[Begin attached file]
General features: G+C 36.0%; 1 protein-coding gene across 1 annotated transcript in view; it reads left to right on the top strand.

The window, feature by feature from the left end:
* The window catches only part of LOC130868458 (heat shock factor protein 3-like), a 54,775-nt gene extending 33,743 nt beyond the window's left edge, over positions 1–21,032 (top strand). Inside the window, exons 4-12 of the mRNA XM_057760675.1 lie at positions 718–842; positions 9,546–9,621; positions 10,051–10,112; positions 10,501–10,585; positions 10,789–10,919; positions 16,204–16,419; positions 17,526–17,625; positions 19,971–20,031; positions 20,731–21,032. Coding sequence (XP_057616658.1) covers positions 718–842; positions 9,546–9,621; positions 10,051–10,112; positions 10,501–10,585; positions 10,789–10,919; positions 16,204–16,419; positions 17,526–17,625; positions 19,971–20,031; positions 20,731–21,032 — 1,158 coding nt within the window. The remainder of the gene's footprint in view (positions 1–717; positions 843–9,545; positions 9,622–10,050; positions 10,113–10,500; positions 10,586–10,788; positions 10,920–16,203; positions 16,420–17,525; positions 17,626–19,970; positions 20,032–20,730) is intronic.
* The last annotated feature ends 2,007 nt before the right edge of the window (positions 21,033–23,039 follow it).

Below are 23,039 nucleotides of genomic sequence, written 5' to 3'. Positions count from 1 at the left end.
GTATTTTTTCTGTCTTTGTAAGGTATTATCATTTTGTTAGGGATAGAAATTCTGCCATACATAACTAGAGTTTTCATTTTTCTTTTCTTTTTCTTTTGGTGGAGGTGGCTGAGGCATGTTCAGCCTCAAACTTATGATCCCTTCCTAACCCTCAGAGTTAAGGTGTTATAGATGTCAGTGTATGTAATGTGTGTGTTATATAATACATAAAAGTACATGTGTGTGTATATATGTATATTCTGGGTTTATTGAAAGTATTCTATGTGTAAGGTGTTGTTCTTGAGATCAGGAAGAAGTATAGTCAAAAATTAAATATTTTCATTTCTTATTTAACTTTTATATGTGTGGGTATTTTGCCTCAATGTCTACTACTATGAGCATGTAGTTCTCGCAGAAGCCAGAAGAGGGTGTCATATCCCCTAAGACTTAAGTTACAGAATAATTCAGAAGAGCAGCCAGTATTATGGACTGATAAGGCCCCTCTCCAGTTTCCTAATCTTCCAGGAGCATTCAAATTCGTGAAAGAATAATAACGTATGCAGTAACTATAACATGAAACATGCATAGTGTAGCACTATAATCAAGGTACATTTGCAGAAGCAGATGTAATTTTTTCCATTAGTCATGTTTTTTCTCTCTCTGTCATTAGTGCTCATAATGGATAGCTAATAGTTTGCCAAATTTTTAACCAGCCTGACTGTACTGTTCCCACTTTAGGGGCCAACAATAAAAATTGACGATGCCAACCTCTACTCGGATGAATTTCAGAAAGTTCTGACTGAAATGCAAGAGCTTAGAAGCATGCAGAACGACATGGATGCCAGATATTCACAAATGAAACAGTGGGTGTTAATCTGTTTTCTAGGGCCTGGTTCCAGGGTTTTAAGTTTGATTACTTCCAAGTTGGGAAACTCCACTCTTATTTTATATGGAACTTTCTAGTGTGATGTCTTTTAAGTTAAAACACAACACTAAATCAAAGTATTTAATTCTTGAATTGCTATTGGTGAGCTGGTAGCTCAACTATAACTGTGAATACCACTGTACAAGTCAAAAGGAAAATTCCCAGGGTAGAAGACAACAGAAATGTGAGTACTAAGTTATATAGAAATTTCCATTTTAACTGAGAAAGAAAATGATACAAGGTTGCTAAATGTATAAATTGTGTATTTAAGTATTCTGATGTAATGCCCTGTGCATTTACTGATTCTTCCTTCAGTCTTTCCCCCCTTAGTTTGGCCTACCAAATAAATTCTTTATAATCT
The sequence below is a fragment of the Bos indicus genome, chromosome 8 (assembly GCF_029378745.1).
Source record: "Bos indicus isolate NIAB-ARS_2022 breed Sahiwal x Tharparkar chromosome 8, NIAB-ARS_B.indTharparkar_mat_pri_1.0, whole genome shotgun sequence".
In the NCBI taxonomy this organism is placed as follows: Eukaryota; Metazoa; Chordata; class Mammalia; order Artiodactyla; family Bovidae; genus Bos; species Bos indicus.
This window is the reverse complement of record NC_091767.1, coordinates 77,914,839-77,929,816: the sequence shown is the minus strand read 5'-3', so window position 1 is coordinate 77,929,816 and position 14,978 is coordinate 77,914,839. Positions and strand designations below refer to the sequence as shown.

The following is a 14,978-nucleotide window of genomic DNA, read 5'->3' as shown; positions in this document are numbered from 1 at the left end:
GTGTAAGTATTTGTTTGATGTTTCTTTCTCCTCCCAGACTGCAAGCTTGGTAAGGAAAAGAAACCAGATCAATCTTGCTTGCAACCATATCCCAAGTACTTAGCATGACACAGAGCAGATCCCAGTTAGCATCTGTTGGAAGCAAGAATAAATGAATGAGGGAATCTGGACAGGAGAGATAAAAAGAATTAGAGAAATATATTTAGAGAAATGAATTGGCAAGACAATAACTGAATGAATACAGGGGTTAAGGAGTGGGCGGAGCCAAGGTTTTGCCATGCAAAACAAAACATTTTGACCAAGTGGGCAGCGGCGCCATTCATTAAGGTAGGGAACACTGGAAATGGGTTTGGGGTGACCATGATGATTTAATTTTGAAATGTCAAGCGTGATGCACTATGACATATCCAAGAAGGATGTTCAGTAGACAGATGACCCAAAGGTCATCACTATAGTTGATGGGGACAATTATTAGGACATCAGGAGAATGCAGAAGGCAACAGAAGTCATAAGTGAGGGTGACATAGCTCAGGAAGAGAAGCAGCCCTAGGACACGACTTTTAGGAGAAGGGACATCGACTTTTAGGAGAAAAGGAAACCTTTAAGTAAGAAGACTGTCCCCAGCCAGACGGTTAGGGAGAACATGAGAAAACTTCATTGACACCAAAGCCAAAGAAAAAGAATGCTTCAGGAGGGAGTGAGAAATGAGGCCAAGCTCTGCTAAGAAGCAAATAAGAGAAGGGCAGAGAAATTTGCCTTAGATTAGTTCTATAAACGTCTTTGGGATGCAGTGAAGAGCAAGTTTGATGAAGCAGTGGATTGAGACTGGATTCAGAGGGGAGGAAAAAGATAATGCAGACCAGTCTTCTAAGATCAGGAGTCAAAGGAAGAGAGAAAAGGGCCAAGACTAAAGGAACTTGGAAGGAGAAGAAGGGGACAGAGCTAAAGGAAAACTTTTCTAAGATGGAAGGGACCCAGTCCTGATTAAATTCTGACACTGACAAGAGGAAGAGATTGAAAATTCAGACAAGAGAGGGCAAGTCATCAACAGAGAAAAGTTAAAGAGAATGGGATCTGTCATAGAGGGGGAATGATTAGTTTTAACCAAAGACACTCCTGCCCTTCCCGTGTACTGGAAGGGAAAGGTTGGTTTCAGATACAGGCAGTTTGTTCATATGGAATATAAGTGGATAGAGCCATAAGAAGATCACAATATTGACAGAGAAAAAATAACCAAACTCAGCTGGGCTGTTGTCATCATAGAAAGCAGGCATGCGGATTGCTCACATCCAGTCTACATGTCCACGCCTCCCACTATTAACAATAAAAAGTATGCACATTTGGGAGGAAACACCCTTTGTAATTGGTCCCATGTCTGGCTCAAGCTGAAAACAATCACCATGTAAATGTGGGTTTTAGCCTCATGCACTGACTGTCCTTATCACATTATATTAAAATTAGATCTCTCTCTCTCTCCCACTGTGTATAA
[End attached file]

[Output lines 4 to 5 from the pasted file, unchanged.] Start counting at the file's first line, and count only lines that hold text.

* The last annotated feature ends 2,007 nt before the right edge of the window (positions 21,033–23,039 follow it).

Below are 23,039 nucleotides of genomic sequence, written 5' to 3'. Positions count from 1 at the left end.